The ottomans defended the frontiers of islam and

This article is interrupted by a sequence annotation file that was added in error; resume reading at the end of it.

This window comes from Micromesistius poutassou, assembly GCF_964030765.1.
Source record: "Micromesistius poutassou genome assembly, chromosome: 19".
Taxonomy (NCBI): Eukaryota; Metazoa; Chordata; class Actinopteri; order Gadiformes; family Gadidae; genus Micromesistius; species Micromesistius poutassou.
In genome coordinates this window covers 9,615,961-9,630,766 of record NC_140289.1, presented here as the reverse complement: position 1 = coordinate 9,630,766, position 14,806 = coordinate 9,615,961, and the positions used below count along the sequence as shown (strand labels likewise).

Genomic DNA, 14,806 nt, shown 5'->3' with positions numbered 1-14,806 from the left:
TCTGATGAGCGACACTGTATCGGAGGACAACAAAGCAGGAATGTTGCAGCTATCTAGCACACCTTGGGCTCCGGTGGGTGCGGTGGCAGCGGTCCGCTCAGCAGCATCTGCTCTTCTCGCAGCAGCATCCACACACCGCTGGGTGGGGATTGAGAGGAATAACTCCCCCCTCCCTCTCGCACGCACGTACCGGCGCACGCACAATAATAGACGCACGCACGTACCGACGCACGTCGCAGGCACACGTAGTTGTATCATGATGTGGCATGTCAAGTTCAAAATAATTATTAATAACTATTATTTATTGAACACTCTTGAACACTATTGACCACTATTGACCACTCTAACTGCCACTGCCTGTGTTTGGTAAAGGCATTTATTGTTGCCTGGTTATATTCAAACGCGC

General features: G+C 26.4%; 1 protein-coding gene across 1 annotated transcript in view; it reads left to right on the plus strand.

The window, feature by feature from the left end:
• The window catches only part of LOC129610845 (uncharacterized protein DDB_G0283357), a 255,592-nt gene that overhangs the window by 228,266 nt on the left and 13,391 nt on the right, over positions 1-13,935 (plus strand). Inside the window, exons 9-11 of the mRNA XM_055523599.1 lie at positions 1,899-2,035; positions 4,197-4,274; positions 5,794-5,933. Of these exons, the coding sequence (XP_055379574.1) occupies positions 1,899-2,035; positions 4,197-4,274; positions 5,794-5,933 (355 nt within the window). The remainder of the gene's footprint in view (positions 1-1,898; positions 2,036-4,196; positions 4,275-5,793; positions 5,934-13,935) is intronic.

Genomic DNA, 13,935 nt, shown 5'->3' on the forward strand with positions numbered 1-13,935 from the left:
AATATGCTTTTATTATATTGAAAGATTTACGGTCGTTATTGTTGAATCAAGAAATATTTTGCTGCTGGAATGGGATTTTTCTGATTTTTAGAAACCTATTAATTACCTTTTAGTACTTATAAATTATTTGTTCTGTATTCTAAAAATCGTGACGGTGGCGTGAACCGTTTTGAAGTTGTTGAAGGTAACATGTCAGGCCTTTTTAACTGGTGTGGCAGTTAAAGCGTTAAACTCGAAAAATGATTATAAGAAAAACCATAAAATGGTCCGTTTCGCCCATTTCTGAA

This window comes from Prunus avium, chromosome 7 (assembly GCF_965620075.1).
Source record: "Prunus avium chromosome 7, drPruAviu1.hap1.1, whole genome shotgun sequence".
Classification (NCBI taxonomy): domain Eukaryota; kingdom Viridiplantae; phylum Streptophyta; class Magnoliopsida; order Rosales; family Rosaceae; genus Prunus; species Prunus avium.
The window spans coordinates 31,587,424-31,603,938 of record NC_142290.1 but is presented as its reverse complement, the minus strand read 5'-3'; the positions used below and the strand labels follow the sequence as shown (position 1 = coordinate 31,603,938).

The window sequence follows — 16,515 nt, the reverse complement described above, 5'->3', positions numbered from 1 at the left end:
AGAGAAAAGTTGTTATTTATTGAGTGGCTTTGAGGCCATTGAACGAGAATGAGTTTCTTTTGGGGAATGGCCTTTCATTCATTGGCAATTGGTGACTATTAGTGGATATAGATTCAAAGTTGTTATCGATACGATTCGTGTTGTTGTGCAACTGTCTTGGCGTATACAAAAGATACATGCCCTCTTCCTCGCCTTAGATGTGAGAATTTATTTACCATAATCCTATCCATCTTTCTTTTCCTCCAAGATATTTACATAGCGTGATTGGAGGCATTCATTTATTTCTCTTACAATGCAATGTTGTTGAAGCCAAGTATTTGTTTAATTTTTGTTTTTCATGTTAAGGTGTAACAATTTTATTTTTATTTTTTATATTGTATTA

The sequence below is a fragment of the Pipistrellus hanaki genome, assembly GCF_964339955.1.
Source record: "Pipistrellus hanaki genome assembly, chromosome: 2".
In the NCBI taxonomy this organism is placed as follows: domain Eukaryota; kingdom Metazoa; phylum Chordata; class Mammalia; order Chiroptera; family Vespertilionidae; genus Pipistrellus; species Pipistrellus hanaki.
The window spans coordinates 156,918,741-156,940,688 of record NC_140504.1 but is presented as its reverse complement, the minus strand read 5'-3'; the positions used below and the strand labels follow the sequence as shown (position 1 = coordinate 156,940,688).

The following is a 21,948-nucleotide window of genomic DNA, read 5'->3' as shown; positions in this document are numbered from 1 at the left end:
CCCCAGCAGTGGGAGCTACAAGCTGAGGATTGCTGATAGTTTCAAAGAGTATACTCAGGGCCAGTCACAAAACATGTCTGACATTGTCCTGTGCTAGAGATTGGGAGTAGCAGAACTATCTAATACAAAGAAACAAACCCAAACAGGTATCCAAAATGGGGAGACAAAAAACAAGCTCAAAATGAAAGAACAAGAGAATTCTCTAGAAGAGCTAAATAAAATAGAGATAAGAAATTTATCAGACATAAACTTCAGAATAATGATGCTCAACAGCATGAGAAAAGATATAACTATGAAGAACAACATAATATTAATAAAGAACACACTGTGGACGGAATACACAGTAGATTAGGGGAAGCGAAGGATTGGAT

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The Ottomans defended the frontiers of Islam and expanded them when possible. Theywere faced by a threat from several sides. On the east stood the Safavids of Iran; thestruggle of Ottomans and Safavids for control of Anatolia and Iraq gradually acquiredreligious overtones, for the Safavids proclaimed Shi‘ism as the official religion of the dynasty,while the Ottomans became more strictly Sunni as their empire expanded to include the maincentres of the high urban culture of Islam. On the other side of them stood the powers ofChristian Europe. The Byzantine Empire had vanished with the fall of Constantinople in1453; the Orthodox state growing up in Russia, and claiming to be the heir of Byzantium, didnot begin to advance southwards towards the Black Sea until the end of the seventeenthcentury. The main challenge came not yet from there but from the three great Catholicpowers of the northern and western Mediterranean basin: Spain, the Holy Roman Empirewith its southern extension into Italy, and Venice with its eastern Mediterranean colonies.During the sixteenth century there was a struggle with Spain for control of the westernMediterranean and the Maghrib, with Venice for the islands of the eastern Mediterranean,and with the Holy Roman Empire for control of the Danube basin. By the end of the centurya more or less stable frontier had been created: Spain controlled the western MediterraneanSea (but only a few small points on the coast of the Maghrib); the Ottomans ruled theDanube basin as far as Hungary; Venice had lost Cyprus and other islands but retainedCrete. This balance was partly changed during the seventeenth century: the Ottomansconquered Crete, the last great Venetian outpost, but lost Hungary to the Holy RomanEmpire, and other parts of its European lands in a war which ended with the Treaty ofCarlowitz (1699).The sultan was not only the defender of the frontiers of Islam, he was also the guardian ofits holy places. Mecca and Madina in Hijaz, Jerusalem and Hebron in Palestine. As ruler ofMecca and Madina he had the proud title of Servant of the Two Sanctuaries. He alsocontrolled the main routes by which pilgrims went to them. To organize and lead the annualpilgrimage was one of his main functions; conducted with great formality and as a majorpublic act, the pilgrimage was an annual assertion of Ottoman sovereignty in the heart of theMuslin world.Every year thousands of pilgrims came to the holy cities from all over the world of Islam; aEuropean traveller who was in Mecca during the pilgrimage of 1814 estimated that therewere some 70,000 pilgrims there. Groups of pilgrims went to the holy cities from Yemen,from central Africa by way of the ports of the Sudan, and from Iraq through central Arabia,but the main organized caravans of pilgrims continued to go from Cairo and Damascus. Ofthe two, that from Damascus had a greater importance in the Ottoman period, because itwas linked with Istanbul by a major land-route and could be more firmly controlled. Everyyeara

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